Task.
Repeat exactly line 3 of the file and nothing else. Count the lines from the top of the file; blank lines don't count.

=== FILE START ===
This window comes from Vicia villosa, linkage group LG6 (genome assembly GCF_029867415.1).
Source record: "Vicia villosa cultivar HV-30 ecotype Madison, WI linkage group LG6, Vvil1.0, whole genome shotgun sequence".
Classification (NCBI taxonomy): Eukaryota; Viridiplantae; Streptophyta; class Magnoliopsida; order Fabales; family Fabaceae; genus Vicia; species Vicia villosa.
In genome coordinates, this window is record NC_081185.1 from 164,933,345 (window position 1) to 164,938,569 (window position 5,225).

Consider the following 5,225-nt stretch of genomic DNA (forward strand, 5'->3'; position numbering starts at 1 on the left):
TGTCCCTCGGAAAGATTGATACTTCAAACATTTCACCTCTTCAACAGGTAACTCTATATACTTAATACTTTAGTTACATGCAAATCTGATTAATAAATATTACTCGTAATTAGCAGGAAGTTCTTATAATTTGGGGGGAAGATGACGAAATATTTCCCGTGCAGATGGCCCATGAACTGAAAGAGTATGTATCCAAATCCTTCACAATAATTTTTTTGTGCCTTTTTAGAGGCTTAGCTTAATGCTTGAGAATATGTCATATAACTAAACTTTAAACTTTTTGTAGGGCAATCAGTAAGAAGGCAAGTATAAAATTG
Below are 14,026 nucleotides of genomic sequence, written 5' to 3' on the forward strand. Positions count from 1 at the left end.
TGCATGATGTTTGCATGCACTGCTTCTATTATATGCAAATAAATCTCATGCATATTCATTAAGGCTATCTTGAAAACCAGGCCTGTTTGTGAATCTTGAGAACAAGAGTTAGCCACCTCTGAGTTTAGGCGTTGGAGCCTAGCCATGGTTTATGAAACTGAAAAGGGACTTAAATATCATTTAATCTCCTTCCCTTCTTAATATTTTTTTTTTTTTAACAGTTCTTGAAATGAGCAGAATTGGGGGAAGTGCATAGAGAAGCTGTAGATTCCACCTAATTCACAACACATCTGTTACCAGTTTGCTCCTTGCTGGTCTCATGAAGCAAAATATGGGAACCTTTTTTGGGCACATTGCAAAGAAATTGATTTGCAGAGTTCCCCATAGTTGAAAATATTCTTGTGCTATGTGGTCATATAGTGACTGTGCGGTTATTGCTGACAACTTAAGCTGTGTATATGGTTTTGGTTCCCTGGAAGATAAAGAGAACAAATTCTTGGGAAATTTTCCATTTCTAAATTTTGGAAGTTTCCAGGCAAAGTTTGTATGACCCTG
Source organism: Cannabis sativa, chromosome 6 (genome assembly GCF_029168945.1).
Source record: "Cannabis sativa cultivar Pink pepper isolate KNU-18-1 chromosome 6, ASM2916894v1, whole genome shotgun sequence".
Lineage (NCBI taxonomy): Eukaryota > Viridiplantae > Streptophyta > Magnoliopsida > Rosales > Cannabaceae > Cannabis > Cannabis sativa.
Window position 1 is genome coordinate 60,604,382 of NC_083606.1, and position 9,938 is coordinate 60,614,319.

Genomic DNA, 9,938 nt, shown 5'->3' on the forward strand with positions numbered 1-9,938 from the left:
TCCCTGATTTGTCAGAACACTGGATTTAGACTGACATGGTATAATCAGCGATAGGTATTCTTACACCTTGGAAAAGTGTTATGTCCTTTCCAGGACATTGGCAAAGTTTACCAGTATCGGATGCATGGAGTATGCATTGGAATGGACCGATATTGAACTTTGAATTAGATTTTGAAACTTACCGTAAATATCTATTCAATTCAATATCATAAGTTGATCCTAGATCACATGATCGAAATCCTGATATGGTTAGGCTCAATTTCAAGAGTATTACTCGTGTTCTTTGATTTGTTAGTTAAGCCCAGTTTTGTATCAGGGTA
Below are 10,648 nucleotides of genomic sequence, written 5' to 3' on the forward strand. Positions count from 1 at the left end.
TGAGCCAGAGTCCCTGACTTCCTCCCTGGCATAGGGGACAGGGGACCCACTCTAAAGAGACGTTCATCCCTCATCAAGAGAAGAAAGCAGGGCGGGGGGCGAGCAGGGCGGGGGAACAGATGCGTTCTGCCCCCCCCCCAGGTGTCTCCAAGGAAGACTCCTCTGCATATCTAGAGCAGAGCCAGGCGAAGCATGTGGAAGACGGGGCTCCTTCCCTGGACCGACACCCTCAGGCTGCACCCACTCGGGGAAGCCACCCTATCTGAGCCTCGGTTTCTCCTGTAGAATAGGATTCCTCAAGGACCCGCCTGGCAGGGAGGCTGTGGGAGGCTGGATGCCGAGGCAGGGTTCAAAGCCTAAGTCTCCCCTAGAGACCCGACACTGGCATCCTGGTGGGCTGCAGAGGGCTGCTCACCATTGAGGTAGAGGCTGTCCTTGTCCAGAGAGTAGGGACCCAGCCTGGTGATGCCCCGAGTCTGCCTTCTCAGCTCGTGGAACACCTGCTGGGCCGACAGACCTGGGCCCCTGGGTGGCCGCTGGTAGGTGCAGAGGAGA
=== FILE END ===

Classification (NCBI taxonomy): Eukaryota; Viridiplantae; Streptophyta; class Magnoliopsida; order Fabales; family Fabaceae; genus Vicia; species Vicia villosa.